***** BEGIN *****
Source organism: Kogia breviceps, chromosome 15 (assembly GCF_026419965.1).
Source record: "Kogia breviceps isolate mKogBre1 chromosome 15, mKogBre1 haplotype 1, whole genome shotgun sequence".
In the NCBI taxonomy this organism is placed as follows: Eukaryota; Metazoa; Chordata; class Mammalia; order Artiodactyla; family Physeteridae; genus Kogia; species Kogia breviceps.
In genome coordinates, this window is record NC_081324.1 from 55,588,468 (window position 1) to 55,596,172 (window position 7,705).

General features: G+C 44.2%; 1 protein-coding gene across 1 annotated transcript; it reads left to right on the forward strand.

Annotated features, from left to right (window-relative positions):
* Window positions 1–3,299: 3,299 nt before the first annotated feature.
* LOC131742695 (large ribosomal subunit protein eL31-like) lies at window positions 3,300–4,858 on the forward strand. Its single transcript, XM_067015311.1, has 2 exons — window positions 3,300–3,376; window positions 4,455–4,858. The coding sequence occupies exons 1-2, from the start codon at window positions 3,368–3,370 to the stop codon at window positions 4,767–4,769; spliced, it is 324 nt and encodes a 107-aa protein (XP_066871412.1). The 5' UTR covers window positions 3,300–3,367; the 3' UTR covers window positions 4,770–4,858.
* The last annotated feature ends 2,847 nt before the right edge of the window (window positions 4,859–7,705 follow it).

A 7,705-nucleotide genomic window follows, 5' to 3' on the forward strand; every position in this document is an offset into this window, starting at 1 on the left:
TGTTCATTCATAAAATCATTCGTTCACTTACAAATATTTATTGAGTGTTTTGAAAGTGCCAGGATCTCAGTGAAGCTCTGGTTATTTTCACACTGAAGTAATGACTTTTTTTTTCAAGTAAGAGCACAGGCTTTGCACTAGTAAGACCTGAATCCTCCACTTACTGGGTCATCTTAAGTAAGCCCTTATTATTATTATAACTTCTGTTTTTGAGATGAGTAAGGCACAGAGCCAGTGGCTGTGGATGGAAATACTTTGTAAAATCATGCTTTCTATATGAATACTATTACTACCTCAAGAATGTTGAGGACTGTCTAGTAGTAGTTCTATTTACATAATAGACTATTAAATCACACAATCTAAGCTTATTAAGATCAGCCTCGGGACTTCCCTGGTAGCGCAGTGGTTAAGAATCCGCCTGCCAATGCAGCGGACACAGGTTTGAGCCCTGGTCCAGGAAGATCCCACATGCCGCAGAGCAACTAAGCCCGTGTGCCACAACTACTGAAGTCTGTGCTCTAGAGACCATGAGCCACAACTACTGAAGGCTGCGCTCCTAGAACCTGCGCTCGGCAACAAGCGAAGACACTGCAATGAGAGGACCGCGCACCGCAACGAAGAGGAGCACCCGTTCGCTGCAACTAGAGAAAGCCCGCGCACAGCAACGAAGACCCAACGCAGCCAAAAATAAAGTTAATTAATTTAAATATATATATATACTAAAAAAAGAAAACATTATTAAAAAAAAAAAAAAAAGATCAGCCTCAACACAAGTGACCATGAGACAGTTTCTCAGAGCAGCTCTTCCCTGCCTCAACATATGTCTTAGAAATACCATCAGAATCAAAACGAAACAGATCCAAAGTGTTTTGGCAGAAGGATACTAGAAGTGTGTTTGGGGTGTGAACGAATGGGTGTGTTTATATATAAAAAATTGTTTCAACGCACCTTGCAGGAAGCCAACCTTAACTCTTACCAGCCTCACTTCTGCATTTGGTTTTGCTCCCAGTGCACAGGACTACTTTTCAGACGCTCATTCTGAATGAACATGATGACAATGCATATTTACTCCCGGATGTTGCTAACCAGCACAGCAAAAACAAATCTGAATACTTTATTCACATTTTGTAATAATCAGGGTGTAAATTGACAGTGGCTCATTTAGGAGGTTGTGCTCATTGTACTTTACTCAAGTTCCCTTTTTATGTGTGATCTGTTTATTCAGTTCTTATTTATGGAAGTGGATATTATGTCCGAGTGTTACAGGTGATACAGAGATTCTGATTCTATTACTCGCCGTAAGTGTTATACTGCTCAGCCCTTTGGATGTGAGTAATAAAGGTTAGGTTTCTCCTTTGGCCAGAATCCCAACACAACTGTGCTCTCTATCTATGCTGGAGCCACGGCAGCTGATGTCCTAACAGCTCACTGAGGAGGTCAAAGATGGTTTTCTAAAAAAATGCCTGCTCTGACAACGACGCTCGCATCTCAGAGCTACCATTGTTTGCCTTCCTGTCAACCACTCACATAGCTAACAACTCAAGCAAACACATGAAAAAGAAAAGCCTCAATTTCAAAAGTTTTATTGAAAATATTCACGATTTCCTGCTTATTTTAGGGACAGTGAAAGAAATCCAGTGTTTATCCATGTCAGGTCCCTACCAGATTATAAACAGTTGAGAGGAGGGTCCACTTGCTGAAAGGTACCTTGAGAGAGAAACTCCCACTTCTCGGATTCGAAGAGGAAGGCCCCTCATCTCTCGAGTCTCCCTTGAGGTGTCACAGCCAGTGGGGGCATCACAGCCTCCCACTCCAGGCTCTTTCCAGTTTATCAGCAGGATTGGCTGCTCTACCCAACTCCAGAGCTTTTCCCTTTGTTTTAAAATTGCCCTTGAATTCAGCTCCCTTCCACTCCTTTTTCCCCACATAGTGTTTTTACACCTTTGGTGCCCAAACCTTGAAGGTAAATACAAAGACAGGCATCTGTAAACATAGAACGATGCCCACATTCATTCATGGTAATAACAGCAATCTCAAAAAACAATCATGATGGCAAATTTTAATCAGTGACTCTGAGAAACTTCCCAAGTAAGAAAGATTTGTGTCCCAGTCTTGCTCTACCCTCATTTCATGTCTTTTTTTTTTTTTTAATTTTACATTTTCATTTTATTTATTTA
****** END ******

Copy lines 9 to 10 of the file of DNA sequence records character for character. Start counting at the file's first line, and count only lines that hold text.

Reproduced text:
* The last annotated feature ends 2,847 nt before the right edge of the window (window positions 4,859–7,705 follow it).

A 7,705-nucleotide genomic window follows, 5' to 3' on the forward strand; every position in this document is an offset into this window, starting at 1 on the left: